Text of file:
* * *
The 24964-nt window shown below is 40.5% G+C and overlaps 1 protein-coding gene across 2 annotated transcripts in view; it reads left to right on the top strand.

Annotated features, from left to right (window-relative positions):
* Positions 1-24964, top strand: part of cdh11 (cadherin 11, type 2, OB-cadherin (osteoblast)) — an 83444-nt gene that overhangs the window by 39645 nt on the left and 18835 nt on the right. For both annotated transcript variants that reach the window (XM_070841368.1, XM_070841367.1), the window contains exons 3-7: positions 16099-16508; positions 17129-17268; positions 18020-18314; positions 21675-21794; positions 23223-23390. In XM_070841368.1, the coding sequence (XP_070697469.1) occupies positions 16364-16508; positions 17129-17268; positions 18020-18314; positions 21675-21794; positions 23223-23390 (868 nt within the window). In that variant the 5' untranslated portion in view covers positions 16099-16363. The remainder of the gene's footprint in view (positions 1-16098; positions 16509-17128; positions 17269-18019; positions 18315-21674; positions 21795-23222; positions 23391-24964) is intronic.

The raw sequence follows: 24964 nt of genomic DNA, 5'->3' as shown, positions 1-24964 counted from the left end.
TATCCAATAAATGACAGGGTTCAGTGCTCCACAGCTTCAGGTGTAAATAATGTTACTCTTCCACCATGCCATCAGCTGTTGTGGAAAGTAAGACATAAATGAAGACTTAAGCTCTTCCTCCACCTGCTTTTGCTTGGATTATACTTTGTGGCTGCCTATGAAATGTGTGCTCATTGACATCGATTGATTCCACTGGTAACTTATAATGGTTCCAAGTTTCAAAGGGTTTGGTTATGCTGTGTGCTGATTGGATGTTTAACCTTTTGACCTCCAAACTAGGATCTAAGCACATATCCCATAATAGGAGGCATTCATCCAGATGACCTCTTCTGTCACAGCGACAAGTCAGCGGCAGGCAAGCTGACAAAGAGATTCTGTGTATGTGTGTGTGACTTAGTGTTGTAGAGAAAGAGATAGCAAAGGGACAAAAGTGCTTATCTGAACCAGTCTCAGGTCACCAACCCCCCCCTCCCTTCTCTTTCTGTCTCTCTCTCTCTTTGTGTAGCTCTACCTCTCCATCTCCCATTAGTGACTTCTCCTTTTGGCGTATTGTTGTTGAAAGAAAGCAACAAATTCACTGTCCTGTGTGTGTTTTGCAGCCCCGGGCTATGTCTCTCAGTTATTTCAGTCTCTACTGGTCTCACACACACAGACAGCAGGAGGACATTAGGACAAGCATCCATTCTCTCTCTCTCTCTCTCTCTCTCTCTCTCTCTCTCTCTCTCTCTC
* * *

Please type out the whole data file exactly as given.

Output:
The 24964-nt window shown below is 40.5% G+C and overlaps 1 protein-coding gene across 2 annotated transcripts in view; it reads left to right on the top strand.

Annotated features, from left to right (window-relative positions):
* Positions 1-24964, top strand: part of cdh11 (cadherin 11, type 2, OB-cadherin (osteoblast)) — an 83444-nt gene that overhangs the window by 39645 nt on the left and 18835 nt on the right. For both annotated transcript variants that reach the window (XM_070841368.1, XM_070841367.1), the window contains exons 3-7: positions 16099-16508; positions 17129-17268; positions 18020-18314; positions 21675-21794; positions 23223-23390. In XM_070841368.1, the coding sequence (XP_070697469.1) occupies positions 16364-16508; positions 17129-17268; positions 18020-18314; positions 21675-21794; positions 23223-23390 (868 nt within the window). In that variant the 5' untranslated portion in view covers positions 16099-16363. The remainder of the gene's footprint in view (positions 1-16098; positions 16509-17128; positions 17269-18019; positions 18315-21674; positions 21795-23222; positions 23391-24964) is intronic.

The raw sequence follows: 24964 nt of genomic DNA, 5'->3' as shown, positions 1-24964 counted from the left end.
TATCCAATAAATGACAGGGTTCAGTGCTCCACAGCTTCAGGTGTAAATAATGTTACTCTTCCACCATGCCATCAGCTGTTGTGGAAAGTAAGACATAAATGAAGACTTAAGCTCTTCCTCCACCTGCTTTTGCTTGGATTATACTTTGTGGCTGCCTATGAAATGTGTGCTCATTGACATCGATTGATTCCACTGGTAACTTATAATGGTTCCAAGTTTCAAAGGGTTTGGTTATGCTGTGTGCTGATTGGATGTTTAACCTTTTGACCTCCAAACTAGGATCTAAGCACATATCCCATAATAGGAGGCATTCATCCAGATGACCTCTTCTGTCACAGCGACAAGTCAGCGGCAGGCAAGCTGACAAAGAGATTCTGTGTATGTGTGTGTGACTTAGTGTTGTAGAGAAAGAGATAGCAAAGGGACAAAAGTGCTTATCTGAACCAGTCTCAGGTCACCAACCCCCCCCTCCCTTCTCTTTCTGTCTCTCTCTCTCTTTGTGTAGCTCTACCTCTCCATCTCCCATTAGTGACTTCTCCTTTTGGCGTATTGTTGTTGAAAGAAAGCAACAAATTCACTGTCCTGTGTGTGTTTTGCAGCCCCGGGCTATGTCTCTCAGTTATTTCAGTCTCTACTGGTCTCACACACACAGACAGCAGGAGGACATTAGGACAAGCATCCATTCTCTCTCTCTCTCTCTCTCTCTCTCTCTCTCTCTCTCTCTCTCTC